Transport Ministry: highway design defects are one of many causes of deadly automobile accidents

Defective and dangerous roadways as well as roadway design defects contribute to the growing number of deadly automobile accidents in Peru, reported daily El Comercio on Tuesday.

Peru’s Transport Ministry, or MTC, is currently inspecting 3,000 kilometers of highway to develop new strategies for maintaining, repairing and improving the country’s roadway infrastructure.

A project, titled “roads that forgive (human) mistakes,” should soon be launched, to ensure that additional preventive measures – such as improving night visibility and signposting – are taken, in order to reduce the number of automobile accidents.

“It’s about drivers not dying because of their errors, and reducing the severity of collisions,” said civil engineer Luis Morante. “In the jungle, because of the rain, the roads must be properly drained and be constantly repaired and maintained. In the highlands, where there are a lot of sharp curves, rigorous signposting is necessary.”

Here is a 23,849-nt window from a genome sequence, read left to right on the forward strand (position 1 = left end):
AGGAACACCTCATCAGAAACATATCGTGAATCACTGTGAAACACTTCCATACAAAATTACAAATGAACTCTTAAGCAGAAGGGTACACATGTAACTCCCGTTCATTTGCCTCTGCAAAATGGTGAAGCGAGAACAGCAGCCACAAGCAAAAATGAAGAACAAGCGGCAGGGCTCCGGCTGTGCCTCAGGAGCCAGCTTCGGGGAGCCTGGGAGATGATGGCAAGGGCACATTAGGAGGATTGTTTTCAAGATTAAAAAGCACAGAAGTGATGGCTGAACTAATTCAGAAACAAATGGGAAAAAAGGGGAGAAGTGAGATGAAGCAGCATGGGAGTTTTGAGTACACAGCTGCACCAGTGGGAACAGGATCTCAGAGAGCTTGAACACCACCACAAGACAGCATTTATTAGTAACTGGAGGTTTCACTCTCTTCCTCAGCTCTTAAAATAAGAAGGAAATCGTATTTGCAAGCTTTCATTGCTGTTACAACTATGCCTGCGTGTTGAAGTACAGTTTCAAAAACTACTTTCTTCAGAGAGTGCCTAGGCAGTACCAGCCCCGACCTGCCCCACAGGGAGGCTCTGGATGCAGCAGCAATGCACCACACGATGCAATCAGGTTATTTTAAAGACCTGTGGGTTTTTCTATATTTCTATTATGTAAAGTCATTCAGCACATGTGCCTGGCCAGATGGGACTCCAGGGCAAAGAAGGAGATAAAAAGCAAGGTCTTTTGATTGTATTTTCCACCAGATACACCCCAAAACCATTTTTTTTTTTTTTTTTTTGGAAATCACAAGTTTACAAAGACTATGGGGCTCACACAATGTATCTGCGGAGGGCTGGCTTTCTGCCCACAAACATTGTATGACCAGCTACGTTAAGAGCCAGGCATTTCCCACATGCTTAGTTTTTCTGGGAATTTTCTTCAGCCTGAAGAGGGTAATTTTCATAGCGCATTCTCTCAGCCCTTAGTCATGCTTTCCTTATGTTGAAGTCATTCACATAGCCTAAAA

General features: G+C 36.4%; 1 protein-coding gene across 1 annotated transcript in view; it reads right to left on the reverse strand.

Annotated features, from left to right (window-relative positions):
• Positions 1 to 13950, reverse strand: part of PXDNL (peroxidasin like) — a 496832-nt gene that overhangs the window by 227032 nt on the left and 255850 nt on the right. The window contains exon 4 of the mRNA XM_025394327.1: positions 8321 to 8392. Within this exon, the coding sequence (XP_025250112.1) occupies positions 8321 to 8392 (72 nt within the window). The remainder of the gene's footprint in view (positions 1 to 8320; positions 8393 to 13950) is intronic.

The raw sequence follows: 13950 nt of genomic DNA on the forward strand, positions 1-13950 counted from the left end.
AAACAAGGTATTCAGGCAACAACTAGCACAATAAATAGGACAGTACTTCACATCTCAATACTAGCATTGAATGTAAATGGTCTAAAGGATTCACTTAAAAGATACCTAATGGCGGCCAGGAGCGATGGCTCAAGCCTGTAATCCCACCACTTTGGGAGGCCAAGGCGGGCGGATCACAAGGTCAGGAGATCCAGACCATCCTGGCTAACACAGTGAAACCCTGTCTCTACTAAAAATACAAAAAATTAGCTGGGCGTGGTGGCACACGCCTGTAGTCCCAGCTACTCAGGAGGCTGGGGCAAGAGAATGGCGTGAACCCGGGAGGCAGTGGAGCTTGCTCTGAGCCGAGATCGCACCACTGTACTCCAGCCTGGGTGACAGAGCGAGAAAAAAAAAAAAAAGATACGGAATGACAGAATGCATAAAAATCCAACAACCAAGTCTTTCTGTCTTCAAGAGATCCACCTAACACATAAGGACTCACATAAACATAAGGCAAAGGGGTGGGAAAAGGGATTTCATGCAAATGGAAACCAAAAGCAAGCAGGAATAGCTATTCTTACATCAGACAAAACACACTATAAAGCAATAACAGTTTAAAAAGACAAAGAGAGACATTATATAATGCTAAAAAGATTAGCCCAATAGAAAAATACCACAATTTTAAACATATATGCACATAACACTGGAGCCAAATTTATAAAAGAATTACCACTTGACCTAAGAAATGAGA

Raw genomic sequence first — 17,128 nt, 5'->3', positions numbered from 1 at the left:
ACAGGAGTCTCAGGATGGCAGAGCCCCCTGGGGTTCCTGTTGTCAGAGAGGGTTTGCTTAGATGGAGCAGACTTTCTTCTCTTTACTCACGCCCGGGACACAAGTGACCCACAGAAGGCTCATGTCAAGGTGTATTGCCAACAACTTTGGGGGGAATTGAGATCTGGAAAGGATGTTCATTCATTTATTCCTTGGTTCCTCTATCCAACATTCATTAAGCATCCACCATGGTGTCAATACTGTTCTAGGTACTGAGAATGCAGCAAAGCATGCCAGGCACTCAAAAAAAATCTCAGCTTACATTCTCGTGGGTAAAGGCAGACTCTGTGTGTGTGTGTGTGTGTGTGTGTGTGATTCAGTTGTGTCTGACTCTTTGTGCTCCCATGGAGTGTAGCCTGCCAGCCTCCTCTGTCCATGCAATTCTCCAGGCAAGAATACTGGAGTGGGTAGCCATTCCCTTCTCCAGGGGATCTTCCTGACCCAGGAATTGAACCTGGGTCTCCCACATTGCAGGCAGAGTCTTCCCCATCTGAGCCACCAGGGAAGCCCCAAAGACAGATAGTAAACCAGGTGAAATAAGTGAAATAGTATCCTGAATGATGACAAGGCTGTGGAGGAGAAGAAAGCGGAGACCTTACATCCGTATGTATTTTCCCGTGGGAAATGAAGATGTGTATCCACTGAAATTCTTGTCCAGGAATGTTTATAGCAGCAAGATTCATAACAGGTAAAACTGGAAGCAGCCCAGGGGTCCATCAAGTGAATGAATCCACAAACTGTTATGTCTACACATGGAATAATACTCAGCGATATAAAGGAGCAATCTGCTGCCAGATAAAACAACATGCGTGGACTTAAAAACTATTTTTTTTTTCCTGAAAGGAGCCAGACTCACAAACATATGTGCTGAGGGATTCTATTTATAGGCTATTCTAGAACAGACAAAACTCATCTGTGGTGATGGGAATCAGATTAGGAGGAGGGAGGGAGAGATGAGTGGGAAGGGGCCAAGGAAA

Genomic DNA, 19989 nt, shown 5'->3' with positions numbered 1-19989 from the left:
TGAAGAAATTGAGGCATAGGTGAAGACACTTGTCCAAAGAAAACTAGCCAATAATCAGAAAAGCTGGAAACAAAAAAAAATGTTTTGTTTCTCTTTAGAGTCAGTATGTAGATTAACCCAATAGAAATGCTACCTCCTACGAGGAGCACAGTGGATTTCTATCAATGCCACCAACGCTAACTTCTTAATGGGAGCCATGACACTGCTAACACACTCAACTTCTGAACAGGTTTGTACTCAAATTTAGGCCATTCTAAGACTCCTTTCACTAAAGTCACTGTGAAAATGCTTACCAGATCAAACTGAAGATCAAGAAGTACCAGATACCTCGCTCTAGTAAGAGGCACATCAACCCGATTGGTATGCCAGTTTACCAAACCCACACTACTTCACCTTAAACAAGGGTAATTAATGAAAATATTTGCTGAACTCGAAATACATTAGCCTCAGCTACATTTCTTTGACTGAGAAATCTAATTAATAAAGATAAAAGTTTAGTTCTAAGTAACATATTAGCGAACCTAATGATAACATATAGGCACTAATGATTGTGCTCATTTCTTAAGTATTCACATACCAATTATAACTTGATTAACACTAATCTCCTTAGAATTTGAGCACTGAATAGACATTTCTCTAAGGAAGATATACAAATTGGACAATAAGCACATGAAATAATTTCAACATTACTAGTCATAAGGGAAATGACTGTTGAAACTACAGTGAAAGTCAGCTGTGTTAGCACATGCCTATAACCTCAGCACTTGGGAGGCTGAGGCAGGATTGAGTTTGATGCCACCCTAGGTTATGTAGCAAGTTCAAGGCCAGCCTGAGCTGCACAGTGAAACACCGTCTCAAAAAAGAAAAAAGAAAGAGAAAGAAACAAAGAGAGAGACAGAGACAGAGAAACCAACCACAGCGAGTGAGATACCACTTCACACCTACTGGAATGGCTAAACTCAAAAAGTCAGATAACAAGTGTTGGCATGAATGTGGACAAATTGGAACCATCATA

Guardrails, added Morante, have to be installed taking into account adequate space and “flexibility, so that they don’t break so easily and tear into vehicles.”

In March 2008, a badly-designed guardrail did keep a vehicle from flying over a cliff, but sliced the car in two upon impact, killing the driver. Construction companies, said Morante, often skimp on the quality of products to save a few bucks.

In Peru – notorious for its high number of severe car and bus accidents – many of the vehicles are old, drivers reckless and the roads often in a bad state.

Accidents have shot upward from 16,000 in 1997 to 24,000 in 2007, reported police, and over half occur in Peru’s capital, Lima.

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